Time Stepping Error Analysis

  • Sapiens nihil affirmat quod non probat.
  • After experience had taught me that all the usual surroundings of social life are vain and futile; seeing that none of the objects of my fears contained in themselves anything either good or bad, except in so far as the mind is affected by them, I finally resolved to inquire whether there might be some real good having power to communicate itself, which would affect the mind singly, to the exclusion of all else: whether, in fact, there might be anything of which the discovery and attainment would enable me to enjoy continuous, supreme, and unending happiness. (Spinoza)

Trapezoidal Method/Midpoint Euler

Consider a linear scalar IVP of the form: Find u(t) such that

  • \dot u(t)+Au(t) = F(t)\quad\mbox{for }t>0,\quad u(0)=u^0,

where A is a constant and F(t) a given functions, which has the standard form

  • \dot u(t)=f(t,u(t)) with f(t,u)=F(t)-Au.

Compute an approximate solution U(t) by time stepping according to the Trapezoidal Method (here the same as Midpoint Euler ): Find U^{n}=U(nk) such that

  • U^{n+1}+\frac{k}{2}(AU^{n+1}+AU^n)=U^{n}+\int_{I_n}F(t)\, dt, \quad \mbox{for }n=0,1,2,...,

with I_n=(nk,(n+1)k) and U^0\approx u^0, assuming the integral of F(t) can be evaluated analytically.

We here think of U(t) as a piecewise linear continuous function taking on the computed values U^n at the discrete time levels nk with time step k. In this case the Trapezoidal Method and Midpoint Euler method coincide, since

  • \frac{1}{2}(U^{n+1}+U^n)=U(nk+\frac{k}{2}),
where nk + \frac{k}{2} is the midpoint between nk and (n+1)k. We also have
  • \int_{I_n}\dot U\, dt = U^{n+1}-U^{n},\quad \int_{I_n}AU\, dt = \frac{k}{2}(AU^{n+1}+AU^n),

which shows that Trapezoidal/Midpoint Euler satisfies:

  • \int_{I_n}(\dot U+AU -F)\, dt =0\quad\mbox{for }n=0,1,2,...

In other words, the mean-value over each subinterval I_n of the residual

  • R(U)\equiv \dot U +AU - F,

We shall consider the following basic choices of $A$ with different stability characteristics connecting to \hyperref[sectiontimesteppingIVP]{Summary: Timestepping of IVP}:

  1. constant non-negative: A\ge 0,
  2. constant imaginary: A = i,
  3. constant negative: A <0,
  4. oscillating positive-negative: A(t)=\sin(t),

where we also added a basic case with A(t) depending on t.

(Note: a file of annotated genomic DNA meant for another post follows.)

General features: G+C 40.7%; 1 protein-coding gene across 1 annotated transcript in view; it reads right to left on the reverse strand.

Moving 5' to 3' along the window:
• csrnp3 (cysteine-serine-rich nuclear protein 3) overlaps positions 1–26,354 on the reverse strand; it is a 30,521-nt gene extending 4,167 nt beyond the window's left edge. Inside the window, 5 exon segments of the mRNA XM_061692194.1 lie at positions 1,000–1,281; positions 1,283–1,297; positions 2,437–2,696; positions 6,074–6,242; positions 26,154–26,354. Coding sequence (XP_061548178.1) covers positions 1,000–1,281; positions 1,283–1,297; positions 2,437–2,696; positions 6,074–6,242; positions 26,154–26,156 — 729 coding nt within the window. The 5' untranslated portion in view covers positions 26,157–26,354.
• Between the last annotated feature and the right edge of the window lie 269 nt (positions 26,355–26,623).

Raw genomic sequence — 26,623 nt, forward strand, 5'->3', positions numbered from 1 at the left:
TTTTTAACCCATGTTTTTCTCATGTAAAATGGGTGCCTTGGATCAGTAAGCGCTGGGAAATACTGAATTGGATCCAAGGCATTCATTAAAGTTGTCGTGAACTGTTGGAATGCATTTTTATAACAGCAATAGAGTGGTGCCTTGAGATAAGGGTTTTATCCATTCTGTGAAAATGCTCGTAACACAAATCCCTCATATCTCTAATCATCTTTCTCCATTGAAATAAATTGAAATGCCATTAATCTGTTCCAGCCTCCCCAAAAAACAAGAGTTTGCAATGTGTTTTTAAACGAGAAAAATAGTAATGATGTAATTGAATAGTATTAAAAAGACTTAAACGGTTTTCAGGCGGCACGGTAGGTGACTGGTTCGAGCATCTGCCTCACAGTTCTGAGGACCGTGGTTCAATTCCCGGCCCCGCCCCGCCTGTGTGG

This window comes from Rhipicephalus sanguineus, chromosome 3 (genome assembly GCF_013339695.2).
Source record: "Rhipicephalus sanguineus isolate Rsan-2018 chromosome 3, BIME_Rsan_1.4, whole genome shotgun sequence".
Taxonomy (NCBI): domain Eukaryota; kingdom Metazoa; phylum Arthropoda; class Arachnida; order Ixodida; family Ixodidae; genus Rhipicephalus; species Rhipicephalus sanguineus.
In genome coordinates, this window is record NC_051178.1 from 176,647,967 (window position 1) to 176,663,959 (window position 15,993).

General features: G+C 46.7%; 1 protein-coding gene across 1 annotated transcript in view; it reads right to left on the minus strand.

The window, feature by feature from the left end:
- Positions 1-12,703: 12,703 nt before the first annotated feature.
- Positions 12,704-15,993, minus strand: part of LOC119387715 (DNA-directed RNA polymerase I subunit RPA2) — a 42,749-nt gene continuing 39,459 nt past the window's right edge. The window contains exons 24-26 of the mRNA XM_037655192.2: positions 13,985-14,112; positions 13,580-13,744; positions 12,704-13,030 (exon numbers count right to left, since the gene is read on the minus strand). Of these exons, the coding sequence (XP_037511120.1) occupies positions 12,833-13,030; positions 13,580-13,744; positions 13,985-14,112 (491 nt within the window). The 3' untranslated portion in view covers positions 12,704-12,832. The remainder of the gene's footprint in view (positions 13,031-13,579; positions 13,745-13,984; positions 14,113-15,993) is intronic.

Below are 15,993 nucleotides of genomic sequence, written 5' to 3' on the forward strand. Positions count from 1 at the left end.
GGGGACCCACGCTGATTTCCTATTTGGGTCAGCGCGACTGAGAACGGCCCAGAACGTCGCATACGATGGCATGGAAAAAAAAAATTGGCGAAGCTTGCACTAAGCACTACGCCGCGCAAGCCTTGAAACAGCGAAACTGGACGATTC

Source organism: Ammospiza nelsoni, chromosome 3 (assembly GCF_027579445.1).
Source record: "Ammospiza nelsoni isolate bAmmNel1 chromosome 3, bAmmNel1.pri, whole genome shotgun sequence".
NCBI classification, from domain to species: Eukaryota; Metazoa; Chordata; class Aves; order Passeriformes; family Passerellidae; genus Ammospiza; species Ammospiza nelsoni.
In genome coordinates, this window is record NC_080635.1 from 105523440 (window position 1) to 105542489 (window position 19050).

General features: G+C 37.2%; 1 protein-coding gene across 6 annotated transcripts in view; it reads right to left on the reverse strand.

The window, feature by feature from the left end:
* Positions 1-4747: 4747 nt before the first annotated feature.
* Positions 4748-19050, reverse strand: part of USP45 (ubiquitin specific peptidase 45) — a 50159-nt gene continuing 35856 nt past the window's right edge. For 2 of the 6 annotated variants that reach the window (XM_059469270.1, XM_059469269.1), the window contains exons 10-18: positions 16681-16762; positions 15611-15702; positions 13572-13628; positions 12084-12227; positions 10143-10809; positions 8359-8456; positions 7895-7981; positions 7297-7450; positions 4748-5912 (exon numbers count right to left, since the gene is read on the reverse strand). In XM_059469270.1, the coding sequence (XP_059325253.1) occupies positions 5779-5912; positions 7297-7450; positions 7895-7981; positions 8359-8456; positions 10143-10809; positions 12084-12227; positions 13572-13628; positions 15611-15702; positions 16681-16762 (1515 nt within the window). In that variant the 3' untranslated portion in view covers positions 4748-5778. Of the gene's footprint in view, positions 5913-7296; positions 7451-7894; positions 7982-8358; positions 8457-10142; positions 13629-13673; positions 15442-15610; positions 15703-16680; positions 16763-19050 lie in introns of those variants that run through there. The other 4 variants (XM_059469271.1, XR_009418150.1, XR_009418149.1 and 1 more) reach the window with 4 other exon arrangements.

We shall below see that (\ref{scalinode1}) can also be interpreted as a system of differential equations with A a square matrix with the following analogous stability characteristics:

  1. A positive semi-definite (symmetric): diffusion problems
  2. A anti-symmetric: wave problems
  3. A negative definite (symmetric) or general matrix: inverted pendulum…
  4. A oscillating with zero mean: turbulence…

For a general non-linear system \dot u+f(u)=0, the matrix A then corresponds to the Jacobian f^\prime (u(t)) as concerns stability.

Error Analysis

We shall now estimate the error \vert u(T)-U(T)\vert at a given time T=Nk in terms of the time step k and relevant quantities to be defined, where we assume the u(t) is an exact solution satisfying (\ref{scalinode1}) to high precision (computed with a (vanishingly) small time step).

We shall do this by representing the error in terms of the solution \phi (t) of the following dual problem:

  •  -\dot \phi +A\phi =0 \mbox{ for } T> t \geq 0, \phi(T)=\pm 1= \mbox{sign of } e(T),             (1)

where e=u-U. We note that that (1) runs “backwards in time” starting at time T, because the (initial) data is given at t=T, and that (accordingly) the time derivative term $\dot \phi$ has a minus sign. We start from the identity

  • 0=\int_{0}^{T} e\,(-\dot \phi +A\phi )\, dt ,

and integrate by parts to get the following error representation (since \vert e(T)\vert =e(T)\phi (T)):

  • \vert e(T)\vert=\int_{0}^{T}(\dot e +Ae)\phi\, dt+e(0)\phi (0),

where we allow U(0) to be different from u(0), corresponding to an error e(0) in the initial value u(0).

Since u solves the differential equation, that is \dot u+Au=F, we have

  • \dot e+Ae=\dot u+Au-F-(\dot U+AU-F)=F-\dot U-AU=-R(U),

and thus we obtain the following representation of the error \vert e(T)\vert in terms of the residual R(U)=\dot U+AU-F and the dual solution $\phi$:

  • \vert e(T)\vert =-\int_{0}^{T}R(U)\phi\, dt +e(0)\phi (0).

Now Midpoint Euler states that

  • \int_{I_n}R(U)\,dt=0\quad\mbox{for }n=0,1,2,...,

which allows us to rewrite the error representation as

  • \vert e(T)\vert =-\int_{0}^{T}R(U)(\phi-\bar\phi )\, dt+e(0)\phi (0),

where \bar\phi is the mean-value of \phi over each time interval I_n, that is

  • \bar\phi (t)=\frac{1}{k}\int_{I_n}\phi (s)\, ds\quad\mbox{for }t\in I_n.

We shall now use the fact that

  • \int_{I_n}\vert\phi-\bar\phi\vert\, dt\le k\int_{I_n}\vert\dot \phi \vert\, dt ,

which follows by integration from the facts that

  • \phi (t)-\bar\phi (t)=\frac{1}{k}\int_{I_n}(\phi (t)-\phi (s))\, ds,